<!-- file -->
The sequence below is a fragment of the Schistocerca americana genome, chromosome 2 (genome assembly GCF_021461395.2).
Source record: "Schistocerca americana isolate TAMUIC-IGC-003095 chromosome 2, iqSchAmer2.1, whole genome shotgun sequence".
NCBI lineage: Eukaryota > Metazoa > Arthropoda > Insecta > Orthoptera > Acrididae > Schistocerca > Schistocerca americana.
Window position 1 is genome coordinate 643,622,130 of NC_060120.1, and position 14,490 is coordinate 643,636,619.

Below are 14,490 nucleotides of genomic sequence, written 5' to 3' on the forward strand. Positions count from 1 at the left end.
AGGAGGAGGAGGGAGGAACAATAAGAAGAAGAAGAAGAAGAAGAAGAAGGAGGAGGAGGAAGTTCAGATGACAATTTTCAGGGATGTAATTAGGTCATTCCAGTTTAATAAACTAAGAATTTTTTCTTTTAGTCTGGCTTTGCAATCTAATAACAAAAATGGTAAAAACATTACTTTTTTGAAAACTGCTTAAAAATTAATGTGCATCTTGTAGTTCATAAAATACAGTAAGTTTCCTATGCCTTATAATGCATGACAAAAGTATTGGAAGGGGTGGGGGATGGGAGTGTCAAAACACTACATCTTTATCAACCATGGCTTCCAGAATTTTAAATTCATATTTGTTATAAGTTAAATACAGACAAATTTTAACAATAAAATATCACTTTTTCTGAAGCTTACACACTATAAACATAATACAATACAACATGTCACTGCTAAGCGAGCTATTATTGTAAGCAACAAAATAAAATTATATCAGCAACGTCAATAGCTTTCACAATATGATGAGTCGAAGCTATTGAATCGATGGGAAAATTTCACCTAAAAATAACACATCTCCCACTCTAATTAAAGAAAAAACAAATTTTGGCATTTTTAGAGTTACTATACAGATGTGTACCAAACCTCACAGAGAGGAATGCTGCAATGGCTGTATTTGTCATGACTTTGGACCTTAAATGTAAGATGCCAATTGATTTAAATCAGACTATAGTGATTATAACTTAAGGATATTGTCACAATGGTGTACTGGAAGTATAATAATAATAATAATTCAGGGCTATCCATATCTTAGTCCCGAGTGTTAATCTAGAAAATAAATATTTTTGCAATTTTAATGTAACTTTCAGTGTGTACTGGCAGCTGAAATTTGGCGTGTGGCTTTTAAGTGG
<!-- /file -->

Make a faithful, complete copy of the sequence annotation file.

The sequence below is a fragment of the Schistocerca americana genome, chromosome 2 (genome assembly GCF_021461395.2).
Source record: "Schistocerca americana isolate TAMUIC-IGC-003095 chromosome 2, iqSchAmer2.1, whole genome shotgun sequence".
NCBI lineage: Eukaryota > Metazoa > Arthropoda > Insecta > Orthoptera > Acrididae > Schistocerca > Schistocerca americana.
Window position 1 is genome coordinate 643,622,130 of NC_060120.1, and position 14,490 is coordinate 643,636,619.

Below are 14,490 nucleotides of genomic sequence, written 5' to 3' on the forward strand. Positions count from 1 at the left end.
AGGAGGAGGAGGGAGGAACAATAAGAAGAAGAAGAAGAAGAAGAAGAAGGAGGAGGAGGAAGTTCAGATGACAATTTTCAGGGATGTAATTAGGTCATTCCAGTTTAATAAACTAAGAATTTTTTCTTTTAGTCTGGCTTTGCAATCTAATAACAAAAATGGTAAAAACATTACTTTTTTGAAAACTGCTTAAAAATTAATGTGCATCTTGTAGTTCATAAAATACAGTAAGTTTCCTATGCCTTATAATGCATGACAAAAGTATTGGAAGGGGTGGGGGATGGGAGTGTCAAAACACTACATCTTTATCAACCATGGCTTCCAGAATTTTAAATTCATATTTGTTATAAGTTAAATACAGACAAATTTTAACAATAAAATATCACTTTTTCTGAAGCTTACACACTATAAACATAATACAATACAACATGTCACTGCTAAGCGAGCTATTATTGTAAGCAACAAAATAAAATTATATCAGCAACGTCAATAGCTTTCACAATATGATGAGTCGAAGCTATTGAATCGATGGGAAAATTTCACCTAAAAATAACACATCTCCCACTCTAATTAAAGAAAAAACAAATTTTGGCATTTTTAGAGTTACTATACAGATGTGTACCAAACCTCACAGAGAGGAATGCTGCAATGGCTGTATTTGTCATGACTTTGGACCTTAAATGTAAGATGCCAATTGATTTAAATCAGACTATAGTGATTATAACTTAAGGATATTGTCACAATGGTGTACTGGAAGTATAATAATAATAATAATTCAGGGCTATCCATATCTTAGTCCCGAGTGTTAATCTAGAAAATAAATATTTTTGCAATTTTAATGTAACTTTCAGTGTGTACTGGCAGCTGAAATTTGGCGTGTGGCTTTTAAGTGG